The Real Cost of Climate Policy

Jon AndaThis post is by Jon A. Anda, President of the Environmental Markets Network at Environmental Defense. A version of this post was published in the Financial Times on December 4, 2007.

A November 28 column by John Kay in the Financial Times, "Climate Change: the (Groucho) Marxist approach", starts with a quote from Groucho Marx: "Why should I do anything for posterity? What has posterity ever done for me?" Groucho’s position may be morally indefensible, Kay says, but "[t]he problem of weighting the present and the future equally is that there is a lot of future." From an economic standpoint, valuing future people equally would require unrealistically great sacrifices by those living today.

There’s a problem with this argument. It’s based on a rather totalitarian belief in net present value (NPV) as the means to evaluate policy – a simple calculation of the benefits of action (the cost of doing nothing) minus the costs of action. If a 5 percent discount rate applied to base-case cost and damage estimates yields a negative NPV for policy, does that mean we reject it?

Let’s put aside for a moment that our data is very incomplete. If the distribution of outcomes were more normally distributed, then perhaps yes, we could base our policy on a simple NPV analysis. But climate feedback loops drive a damage risk curve that’s more log normal than normal, with a long, fat tail.

Accounting for this significant risk of catastrophic damage requires more rigorous analysis. If we take no action now, these potentially dire consequences will be irreversible. There is an option value associated with having the flexibility to respond to new information in the future. Therefore reducing carbon emissions today can create positive option value even when NPV is negative.

Climate damage is happening sooner than scientists predicted. The future generations Professor Kay refers to are likely already born. We owe them the best possible analytics for a decision of this magnitude.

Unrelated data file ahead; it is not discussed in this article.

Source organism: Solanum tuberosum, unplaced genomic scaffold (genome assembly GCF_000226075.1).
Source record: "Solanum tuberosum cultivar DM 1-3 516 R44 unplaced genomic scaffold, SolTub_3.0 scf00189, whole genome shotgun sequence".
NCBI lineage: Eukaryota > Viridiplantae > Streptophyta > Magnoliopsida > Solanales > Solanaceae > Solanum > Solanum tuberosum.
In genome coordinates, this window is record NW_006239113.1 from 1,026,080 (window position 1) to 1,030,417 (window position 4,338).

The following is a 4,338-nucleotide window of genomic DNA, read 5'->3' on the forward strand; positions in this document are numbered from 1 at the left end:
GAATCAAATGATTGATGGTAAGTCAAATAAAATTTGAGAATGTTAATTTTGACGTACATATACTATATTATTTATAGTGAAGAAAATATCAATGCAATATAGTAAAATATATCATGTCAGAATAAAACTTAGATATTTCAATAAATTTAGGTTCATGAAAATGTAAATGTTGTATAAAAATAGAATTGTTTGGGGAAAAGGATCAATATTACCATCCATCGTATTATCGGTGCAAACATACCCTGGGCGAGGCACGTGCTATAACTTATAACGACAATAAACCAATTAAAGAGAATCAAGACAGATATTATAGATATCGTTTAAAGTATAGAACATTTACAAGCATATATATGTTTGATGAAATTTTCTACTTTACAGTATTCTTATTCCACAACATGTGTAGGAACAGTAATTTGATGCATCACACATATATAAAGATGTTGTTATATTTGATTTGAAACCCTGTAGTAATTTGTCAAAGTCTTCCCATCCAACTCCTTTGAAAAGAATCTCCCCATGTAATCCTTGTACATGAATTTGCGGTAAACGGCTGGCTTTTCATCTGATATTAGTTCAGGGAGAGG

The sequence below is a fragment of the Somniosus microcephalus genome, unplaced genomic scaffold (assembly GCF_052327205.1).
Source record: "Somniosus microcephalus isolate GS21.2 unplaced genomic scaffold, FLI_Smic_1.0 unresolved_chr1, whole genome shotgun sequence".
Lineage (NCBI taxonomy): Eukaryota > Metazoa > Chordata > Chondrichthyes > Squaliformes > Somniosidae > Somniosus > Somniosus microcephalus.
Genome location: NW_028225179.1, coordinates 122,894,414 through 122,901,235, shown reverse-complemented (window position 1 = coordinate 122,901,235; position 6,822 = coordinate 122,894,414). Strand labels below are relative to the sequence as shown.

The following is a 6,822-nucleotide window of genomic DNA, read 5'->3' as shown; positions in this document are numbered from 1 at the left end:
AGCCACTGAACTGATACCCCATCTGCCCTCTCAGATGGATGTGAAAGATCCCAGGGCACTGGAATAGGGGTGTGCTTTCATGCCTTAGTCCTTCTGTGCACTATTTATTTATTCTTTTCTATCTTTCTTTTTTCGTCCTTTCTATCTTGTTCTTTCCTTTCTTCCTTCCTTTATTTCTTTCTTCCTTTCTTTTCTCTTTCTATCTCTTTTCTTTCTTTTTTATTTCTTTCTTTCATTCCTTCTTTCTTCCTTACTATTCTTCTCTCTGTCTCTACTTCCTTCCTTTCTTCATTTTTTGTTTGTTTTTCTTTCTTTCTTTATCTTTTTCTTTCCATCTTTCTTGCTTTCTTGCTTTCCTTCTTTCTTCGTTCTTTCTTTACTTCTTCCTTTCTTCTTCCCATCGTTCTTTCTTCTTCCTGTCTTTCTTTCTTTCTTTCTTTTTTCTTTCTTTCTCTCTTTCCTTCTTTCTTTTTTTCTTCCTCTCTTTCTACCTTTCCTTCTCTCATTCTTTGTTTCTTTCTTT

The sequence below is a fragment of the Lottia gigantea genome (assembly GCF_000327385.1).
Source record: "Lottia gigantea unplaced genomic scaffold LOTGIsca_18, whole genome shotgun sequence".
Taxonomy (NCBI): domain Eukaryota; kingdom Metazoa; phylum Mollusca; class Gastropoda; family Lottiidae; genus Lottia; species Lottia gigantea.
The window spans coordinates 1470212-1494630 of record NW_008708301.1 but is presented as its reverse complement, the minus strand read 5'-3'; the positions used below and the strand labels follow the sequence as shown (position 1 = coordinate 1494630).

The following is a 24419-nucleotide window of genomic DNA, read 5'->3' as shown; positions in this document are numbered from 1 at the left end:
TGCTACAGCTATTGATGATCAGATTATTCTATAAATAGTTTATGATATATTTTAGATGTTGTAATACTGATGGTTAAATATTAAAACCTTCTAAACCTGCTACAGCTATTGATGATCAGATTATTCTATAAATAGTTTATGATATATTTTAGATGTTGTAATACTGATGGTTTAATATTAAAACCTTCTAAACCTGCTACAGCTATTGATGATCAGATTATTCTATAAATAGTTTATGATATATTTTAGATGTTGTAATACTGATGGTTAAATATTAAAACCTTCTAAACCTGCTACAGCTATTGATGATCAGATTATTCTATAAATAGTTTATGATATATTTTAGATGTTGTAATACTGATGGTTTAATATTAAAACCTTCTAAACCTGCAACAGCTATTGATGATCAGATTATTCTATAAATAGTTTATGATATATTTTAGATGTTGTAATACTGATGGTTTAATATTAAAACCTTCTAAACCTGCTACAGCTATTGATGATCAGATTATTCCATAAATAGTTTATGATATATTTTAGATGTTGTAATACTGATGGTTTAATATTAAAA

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  1. rkcannon
    Posted December 14, 2007 at 7:09 pm | Permalink

    Could it be that the climate “damage” happening sooner that scientists predicted is because man is not causing it? It should not be happening so fast if man IS the cause. Our increase in CO2 is gradual. Therfore the cause is something else, and NOT CO2, and this is also shown in ice core samples- the temp goes up then the CO2 rises. And in the melting ice they are seeing FROZEN TREES! Did you know the water level was once hundreds of feet higher???

    The real concern is the water pollution, mercury in air from coal burning, fluoride in water poisoning the environment, pesticides and other chemicals building up in people, etc etc. This will kill us off long before global warming from natural causes. This is smokescreen to hide what is really important!

  2. Posted December 17, 2007 at 4:08 pm | Permalink

    Climate change is happening faster than predicted because of what’s called “feedbacks” that accelerate warming. For example, when ice melts off the North Pole, the Earth is less reflective (dark Earth doesn’t reflect like white ice) and warming accelerates. We are working on a post about climate feedbacks that will be posted before too long.

    For the rest of it, see my previous answer to you.

  3. timgo
    Posted June 4, 2008 at 11:32 am | Permalink

    The quote from the Financial Times is quite astonishing. Is it a joke?

  4. Posted June 4, 2008 at 5:31 pm | Permalink

    The quote sounds a little strange from a lay standpoint, I agree. It comes from the economists’ practice of quantifying things we usually think about in a qualitative way. They put numbers to everything. No joke here.